Church is Redd's gift to his grateful father

MILWAUKEE -- Thanks for nothing, Michael Redd. Thanks for sticking it to every son with a father. Thanks for raising the gift bar so high we'll need four Sergei Bubkas and a Huey to get over it.

You couldn't do what the rest of us did, could you? Maybe swing by the grocery store to get a Hallmark card. Pick out a nice tie at Target. Kid the old man about his birthday cake becoming a fire hazard. These are the old reliables.

No, you had to make us all look bad, including the rest of your multimillionaire peers in the NBA. At least they have the decency of being predictable. They buy their pops one of the five crown jewels of big-ticket items: car, boat, vacation, fractional jet ownership, house. Didn't you get the e-mail?

You bought your dad a house, all right, but it was a house of worship -- the newly named Philadelphia Deliverance Church of Christ in your hometown of Columbus, Ohio.

Great. Now the rest of us look like total slackers.

It's a handsome church, I'll give you that. Pristine white exterior. Steeple. Stained glass windows. Rose-colored interior. Seats 500, easy. Your dad, pastor James W. Redd, says he still can't believe the dream came true.

"Every now and then you catch yourself drying tears," says the longtime pastor.

Oh, sure, rub it in. Cue the string music while you're at it.

Turns out father and son have been talking about dreams since Michael was a senior at West High School in Columbus, the same school where James also earned prep All-American hoops honors. James Redd was recruited by Bob Knight, Digger Phelps, George Raveling, even a bald-headed crazy named Dick Vitale. He still has the letters.

But James' mom was ill at the time, so he decided to stay home and attend Capital University. No regrets. He met his wife, Haji, there. "No her, no Michael Redd," he says. "It's all about timing."

Father taught son how to play and how to pray. Michael was 2 when his old man set up a pink trash can in the hallway and taught him to shoot a Wiffle ball or rolled up sock into the makeshift basket. Michael was 14 when his old man knocked him down on the court during a one-on-one game. James always believed in the business end of an elbow or hip.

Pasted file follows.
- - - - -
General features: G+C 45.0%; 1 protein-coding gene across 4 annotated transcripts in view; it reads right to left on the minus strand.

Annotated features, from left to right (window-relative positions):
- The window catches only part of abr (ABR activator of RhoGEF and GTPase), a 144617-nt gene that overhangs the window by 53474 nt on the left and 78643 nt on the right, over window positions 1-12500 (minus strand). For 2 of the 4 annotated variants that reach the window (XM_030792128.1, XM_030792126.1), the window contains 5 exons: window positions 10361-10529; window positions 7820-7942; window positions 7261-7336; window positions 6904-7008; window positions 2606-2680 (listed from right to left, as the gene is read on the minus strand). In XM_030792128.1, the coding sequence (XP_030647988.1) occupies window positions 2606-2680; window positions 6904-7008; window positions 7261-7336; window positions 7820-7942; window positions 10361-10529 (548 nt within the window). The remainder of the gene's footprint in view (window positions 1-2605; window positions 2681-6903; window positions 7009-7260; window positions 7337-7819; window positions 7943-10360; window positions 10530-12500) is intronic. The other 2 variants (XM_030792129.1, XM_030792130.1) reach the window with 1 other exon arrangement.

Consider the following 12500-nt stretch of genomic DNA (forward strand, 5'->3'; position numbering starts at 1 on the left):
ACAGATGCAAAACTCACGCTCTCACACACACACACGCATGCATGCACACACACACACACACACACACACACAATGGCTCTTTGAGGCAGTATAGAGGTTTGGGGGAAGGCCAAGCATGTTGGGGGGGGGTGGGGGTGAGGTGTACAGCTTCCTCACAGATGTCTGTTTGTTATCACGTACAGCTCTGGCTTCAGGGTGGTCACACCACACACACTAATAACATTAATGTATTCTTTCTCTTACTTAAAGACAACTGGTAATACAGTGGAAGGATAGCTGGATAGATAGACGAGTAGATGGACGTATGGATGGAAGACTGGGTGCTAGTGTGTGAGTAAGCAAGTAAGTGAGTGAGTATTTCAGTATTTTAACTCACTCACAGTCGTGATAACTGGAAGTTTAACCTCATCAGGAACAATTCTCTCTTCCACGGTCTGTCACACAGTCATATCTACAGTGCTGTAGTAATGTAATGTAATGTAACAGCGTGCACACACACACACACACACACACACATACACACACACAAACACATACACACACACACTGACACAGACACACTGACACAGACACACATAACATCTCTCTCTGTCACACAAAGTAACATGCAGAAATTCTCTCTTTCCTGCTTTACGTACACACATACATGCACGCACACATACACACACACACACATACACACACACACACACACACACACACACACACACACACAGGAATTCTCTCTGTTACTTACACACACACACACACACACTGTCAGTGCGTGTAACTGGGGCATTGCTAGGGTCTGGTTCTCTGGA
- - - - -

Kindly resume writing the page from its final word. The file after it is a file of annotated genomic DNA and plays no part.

But Michael got up. And beat him for the first time.

"He played me like a grown man," says Michael. "And that was the right move, too. He tested my heart."

James worked at the Pepsi Cola plant Monday through Friday, and at church on Sunday. The place wasn't exactly the National Cathedral. The family attended a storefront church in a strip mall, and later James' congregation moved to the basement of another area church. One day, said James, they'd trade up to something above ground.

Michael had a better idea.

"Dad," he said before his senior year at West, "if I get to the NBA I'm getting you and mom a new house and a new church."

James knew Michael had talent, but the NBA and a church purchase?

"He wasn't sure," says Michael. "I'd tell him, 'Oh, ye of little faith.'"

Redd led the Big Ten in scoring as an Ohio State freshman. But he was still on the board two years later when the Milwaukee Bucks selected him with the 43rd pick of the 2000 NBA draft. No. 43s usually end up in Turkey, Russia or selling cell phones at outlet mall kiosks.

But Redd stuck. He signed a multiyear deal in 2002 (and bought his folks a house). Then this past August, after leading the Bucks in scoring (23.0, 11th best in the NBA), Redd signed a maxed-out, six-year, $91-million deal to stay in Milwaukee.

He drives a Bentley or a Range Rover, but keeps a Bible in each. He has six of the Good Books. And ever since he turned pro, Redd has tithed to his church.

But the new contract allowed him to make good on the vow to his faith, to his father and to himself. So a few months before James' 50th birthday, Michael made it official: It was time to bid on a prime piece of church property on the east side of Columbus.

"That was the first thing in my heart," Michael says. "The Lord, he gave me life. What I did was to give it right back to Him. That's the least I could do, is buy a church. The very least I could do."

The Redds won't divulge exact figures, but those familiar with the church purchase say Michael wrote a check in the millions. There were other contributors, but nothing close to all those zeroes and commas given by Michael.

"Without hesitation," he says of his decision. "You reap what you sow. You reap what you sow."

The closing on the church came in late August and was attended by a small congregation: James, Michael and Haji. James was the first to unlock the church doors.

"Probably one of the best moments in our life as a family," says James.

The dedication of the church was about a week later. No more storefront location. No more basement.

"Spectacular, man," says Michael. "The place was packed. My dad was pretty emotional."

We're so happy for him. Thanks to Mr. Perfect Son, the rest of us have to come up with new gift-giving ideas. The battery-operated singing bass is probably out of the question now.

Meanwhile, Redd and the Bucks are off to a nice start, and James' congregation grows a little bit each week. Next August, Michael is getting married, though he hasn't picked a location yet.

All anyone knows for sure is that his fiancé's father is a preacher, too.

Great. I wonder what he'll get.

Gene Wojciechowski is the senior national columnist for ESPN.com. You can contact him at gene.wojciechowski@espn3.com.